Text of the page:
Each year on November 11, Americans pay respect to those who have served our country through the military. It's a national holiday widely known as Veterans Day. For a bit of history, this day was originally called Armistice Day, which marked the end of the first world war in 1918. After 20 million soldiers across the globe had given their lives, at the eleventh hour, of the eleventh day, of the eleventh month, the war ended.
In 1919 President Wilson proclaimed November 11 as the first commemoration of Armistice Day. Approximately 19 years later, in 1938, it became an official United States holiday. In 1954 the name was changed from Armistice to Veterans Day to include those who had served in all U.S. wars.
As Americans, it's important to understand our national holidays and their origin to properly pay tribute to the occasion. When it comes to Veterans Day, one of the most thoughtful ways to recognize those who have served our country is to take an interest in their lives.
This is an appropriate time to visit with the veterans you know and respectfully ask about their service and experiences. Listening to their stories can help you gain a better understanding of who they are and provide a personal connection to phrases like "home of the brave." You will have heard firsthand the courage, compassion, and commitment it took for them to serve and protect the people of our country – including you!
Resort Lifestyle Communities loves celebrating our veterans. We have a dedicated wall within each of our communities where we highlight our resident military stars and their backgrounds. And, whether they're a resident of RLC, a family member of our staff, or someone interested in our communities, we enjoy listening to and cherishing their stories.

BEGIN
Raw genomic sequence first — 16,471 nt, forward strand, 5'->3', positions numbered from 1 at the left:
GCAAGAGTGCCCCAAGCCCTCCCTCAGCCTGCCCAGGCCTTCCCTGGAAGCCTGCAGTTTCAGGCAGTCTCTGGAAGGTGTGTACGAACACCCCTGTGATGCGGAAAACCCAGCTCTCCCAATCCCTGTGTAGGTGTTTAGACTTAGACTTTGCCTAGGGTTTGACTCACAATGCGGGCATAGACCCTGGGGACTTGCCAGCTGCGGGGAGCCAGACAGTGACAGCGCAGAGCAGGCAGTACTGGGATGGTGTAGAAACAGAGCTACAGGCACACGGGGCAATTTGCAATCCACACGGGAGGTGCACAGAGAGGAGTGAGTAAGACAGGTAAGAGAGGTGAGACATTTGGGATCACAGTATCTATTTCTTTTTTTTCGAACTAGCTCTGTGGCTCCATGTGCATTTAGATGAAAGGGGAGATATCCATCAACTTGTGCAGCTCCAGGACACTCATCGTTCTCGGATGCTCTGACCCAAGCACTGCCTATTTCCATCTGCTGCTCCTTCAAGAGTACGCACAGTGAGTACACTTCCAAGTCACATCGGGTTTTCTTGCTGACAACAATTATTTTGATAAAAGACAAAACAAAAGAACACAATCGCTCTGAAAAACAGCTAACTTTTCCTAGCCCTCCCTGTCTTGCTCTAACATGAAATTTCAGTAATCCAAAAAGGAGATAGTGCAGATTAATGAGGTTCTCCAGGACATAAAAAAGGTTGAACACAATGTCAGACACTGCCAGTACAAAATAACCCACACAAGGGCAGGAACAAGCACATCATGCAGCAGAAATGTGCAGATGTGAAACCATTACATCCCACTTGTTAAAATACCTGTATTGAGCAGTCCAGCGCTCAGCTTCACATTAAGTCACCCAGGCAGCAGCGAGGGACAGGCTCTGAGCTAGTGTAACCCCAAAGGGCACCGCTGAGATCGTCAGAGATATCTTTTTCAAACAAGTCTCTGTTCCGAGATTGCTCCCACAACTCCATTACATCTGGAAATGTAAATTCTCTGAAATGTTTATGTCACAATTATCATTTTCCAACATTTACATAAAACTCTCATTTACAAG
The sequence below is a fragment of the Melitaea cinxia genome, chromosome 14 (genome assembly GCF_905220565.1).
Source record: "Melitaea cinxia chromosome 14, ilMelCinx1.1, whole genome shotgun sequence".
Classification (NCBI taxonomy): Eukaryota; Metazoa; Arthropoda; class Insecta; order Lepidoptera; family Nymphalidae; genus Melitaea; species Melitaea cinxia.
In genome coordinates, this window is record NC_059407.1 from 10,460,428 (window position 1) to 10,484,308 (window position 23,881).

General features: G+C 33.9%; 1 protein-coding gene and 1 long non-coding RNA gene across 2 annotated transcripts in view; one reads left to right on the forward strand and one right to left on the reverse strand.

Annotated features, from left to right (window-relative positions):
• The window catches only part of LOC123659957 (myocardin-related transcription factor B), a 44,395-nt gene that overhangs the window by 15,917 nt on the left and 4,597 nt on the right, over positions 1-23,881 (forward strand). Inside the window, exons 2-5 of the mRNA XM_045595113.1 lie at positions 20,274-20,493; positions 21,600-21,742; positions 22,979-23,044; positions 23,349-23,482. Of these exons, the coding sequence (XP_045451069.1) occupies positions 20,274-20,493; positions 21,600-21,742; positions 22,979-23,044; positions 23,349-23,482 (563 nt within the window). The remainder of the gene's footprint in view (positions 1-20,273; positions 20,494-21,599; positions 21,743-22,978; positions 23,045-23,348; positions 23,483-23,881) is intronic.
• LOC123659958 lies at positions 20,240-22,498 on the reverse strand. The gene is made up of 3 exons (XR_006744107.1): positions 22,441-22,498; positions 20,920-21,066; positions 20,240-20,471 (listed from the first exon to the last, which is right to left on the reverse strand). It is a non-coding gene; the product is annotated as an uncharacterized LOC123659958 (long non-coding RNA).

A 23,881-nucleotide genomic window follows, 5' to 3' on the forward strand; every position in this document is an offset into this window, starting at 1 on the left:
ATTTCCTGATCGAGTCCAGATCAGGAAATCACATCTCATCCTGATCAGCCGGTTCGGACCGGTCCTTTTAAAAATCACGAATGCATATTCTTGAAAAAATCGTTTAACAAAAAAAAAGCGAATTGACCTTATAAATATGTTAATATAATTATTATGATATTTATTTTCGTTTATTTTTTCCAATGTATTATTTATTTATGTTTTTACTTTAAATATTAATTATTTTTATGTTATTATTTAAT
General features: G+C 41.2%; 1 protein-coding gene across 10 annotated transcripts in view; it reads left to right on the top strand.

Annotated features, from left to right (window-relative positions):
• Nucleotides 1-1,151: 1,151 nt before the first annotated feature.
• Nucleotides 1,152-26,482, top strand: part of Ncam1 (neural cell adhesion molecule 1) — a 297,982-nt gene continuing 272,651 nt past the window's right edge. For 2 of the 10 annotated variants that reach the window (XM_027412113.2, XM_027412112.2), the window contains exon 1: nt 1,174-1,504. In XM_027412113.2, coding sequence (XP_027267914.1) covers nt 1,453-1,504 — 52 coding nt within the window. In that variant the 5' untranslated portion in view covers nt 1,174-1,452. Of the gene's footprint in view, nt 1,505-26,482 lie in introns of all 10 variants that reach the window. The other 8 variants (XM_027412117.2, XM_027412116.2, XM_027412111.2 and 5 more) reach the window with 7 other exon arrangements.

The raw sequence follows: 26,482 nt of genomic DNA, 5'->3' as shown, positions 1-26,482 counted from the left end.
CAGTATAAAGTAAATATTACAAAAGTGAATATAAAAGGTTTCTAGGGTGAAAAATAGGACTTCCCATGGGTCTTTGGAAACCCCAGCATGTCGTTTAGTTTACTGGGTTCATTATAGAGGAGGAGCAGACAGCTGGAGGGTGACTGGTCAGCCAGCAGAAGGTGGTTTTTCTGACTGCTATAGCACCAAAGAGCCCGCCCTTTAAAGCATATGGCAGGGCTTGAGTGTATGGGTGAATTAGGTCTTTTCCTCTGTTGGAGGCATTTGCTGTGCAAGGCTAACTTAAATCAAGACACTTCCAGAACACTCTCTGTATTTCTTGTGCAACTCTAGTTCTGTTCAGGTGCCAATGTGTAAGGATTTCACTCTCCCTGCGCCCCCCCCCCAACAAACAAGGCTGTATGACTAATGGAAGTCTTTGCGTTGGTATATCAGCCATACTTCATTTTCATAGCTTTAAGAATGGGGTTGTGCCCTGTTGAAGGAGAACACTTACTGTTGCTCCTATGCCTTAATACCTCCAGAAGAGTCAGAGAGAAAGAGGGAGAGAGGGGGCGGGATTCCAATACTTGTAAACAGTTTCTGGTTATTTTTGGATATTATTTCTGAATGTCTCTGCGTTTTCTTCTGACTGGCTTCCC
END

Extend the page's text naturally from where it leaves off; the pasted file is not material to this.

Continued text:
Our most recent conversation was with Ret. Lieutenant Colonel Bernard J. Clark, a resident of Northwest Arkansas, where we just broke ground on our newest community. In addition to sharing memories about his service to our country, Joe imparts a few words of wisdom for future generations.
Joe served in the United States Air force for more than two decades, which included multiple tours during the Vietnam War. He was also part of Operation Dragon Rouge, a hostage rescue in the Democratic Republic of the Congo conducted by Belgium and the United States in 1964. He delivered troops and cargo during the Dominican Republic riots. And, he was an integral part of the well-known aerial resupply mission during the Battle of Khe Sahn.
Joe was in his mid-twenties when he officially became a pilot, but his passion for flying began at the budding age of seven. Joe marveled at the planes that flew over his home in Lincoln, Nebraska where he grew up. One afternoon, Joe's dad made special arrangements for him to fly for the first time. He climbed into a plane with the owner of the local airport, and Joe recalls seeing the rolling plains and spacious skies from an entirely new perspective that day, and he was hooked.
Fast-forward to Joe's college years, where he met his wife, Sarah, and was enrolled in the ROTC program. Upon graduation from San Jose State, Joe received his second lieutenant commission in the Air Force. His first assignment was as a personnel officer in a Northern California radar site. From there, he was assigned to Fort Lawton, an Army post in Seattle that overlooked Puget Sound. Joe was part of a joint simulation program with the Air Force and Army that tracked unidentified aircraft.
Pursuing his passion for flying, Joe was assigned to Vance Air Force Base in Enid, Oklahoma, where he received his flight training. Throughout his career, Joe primarily flew C-130s, an aircraft capable of hauling large equipment and vast amounts of supplies over long distances. It could land in tight spaces and slow to 125 knots for paratroops and equipment airdrops.